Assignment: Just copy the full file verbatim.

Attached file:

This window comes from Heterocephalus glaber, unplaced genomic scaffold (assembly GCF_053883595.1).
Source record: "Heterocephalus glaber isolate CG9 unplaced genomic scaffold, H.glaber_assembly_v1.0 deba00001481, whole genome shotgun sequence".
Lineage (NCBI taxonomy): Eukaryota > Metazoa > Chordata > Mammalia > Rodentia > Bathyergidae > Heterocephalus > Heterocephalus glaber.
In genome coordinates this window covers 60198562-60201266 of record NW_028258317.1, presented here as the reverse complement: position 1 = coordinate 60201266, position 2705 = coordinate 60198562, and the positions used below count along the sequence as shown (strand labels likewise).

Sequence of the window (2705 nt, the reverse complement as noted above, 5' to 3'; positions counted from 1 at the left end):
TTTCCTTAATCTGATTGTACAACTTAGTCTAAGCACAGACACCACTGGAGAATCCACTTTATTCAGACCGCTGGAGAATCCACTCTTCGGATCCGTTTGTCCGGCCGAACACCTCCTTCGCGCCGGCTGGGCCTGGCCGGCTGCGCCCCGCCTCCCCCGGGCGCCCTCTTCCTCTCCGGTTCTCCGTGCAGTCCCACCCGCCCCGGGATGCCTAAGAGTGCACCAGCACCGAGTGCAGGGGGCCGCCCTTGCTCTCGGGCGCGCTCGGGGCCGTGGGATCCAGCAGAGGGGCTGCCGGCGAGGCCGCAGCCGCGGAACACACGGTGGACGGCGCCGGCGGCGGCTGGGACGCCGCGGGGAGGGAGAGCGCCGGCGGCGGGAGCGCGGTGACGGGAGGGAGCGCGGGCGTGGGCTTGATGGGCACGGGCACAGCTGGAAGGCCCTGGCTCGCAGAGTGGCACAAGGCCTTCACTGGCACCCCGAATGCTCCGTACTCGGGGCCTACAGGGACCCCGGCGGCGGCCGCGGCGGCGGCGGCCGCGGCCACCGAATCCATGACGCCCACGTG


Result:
This window comes from Heterocephalus glaber, unplaced genomic scaffold (assembly GCF_053883595.1).
Source record: "Heterocephalus glaber isolate CG9 unplaced genomic scaffold, H.glaber_assembly_v1.0 deba00001481, whole genome shotgun sequence".
Lineage (NCBI taxonomy): Eukaryota > Metazoa > Chordata > Mammalia > Rodentia > Bathyergidae > Heterocephalus > Heterocephalus glaber.
In genome coordinates this window covers 60198562-60201266 of record NW_028258317.1, presented here as the reverse complement: position 1 = coordinate 60201266, position 2705 = coordinate 60198562, and the positions used below count along the sequence as shown (strand labels likewise).

Sequence of the window (2705 nt, the reverse complement as noted above, 5' to 3'; positions counted from 1 at the left end):
TTTCCTTAATCTGATTGTACAACTTAGTCTAAGCACAGACACCACTGGAGAATCCACTTTATTCAGACCGCTGGAGAATCCACTCTTCGGATCCGTTTGTCCGGCCGAACACCTCCTTCGCGCCGGCTGGGCCTGGCCGGCTGCGCCCCGCCTCCCCCGGGCGCCCTCTTCCTCTCCGGTTCTCCGTGCAGTCCCACCCGCCCCGGGATGCCTAAGAGTGCACCAGCACCGAGTGCAGGGGGCCGCCCTTGCTCTCGGGCGCGCTCGGGGCCGTGGGATCCAGCAGAGGGGCTGCCGGCGAGGCCGCAGCCGCGGAACACACGGTGGACGGCGCCGGCGGCGGCTGGGACGCCGCGGGGAGGGAGAGCGCCGGCGGCGGGAGCGCGGTGACGGGAGGGAGCGCGGGCGTGGGCTTGATGGGCACGGGCACAGCTGGAAGGCCCTGGCTCGCAGAGTGGCACAAGGCCTTCACTGGCACCCCGAATGCTCCGTACTCGGGGCCTACAGGGACCCCGGCGGCGGCCGCGGCGGCGGCGGCCGCGGCCACCGAATCCATGACGCCCACGTG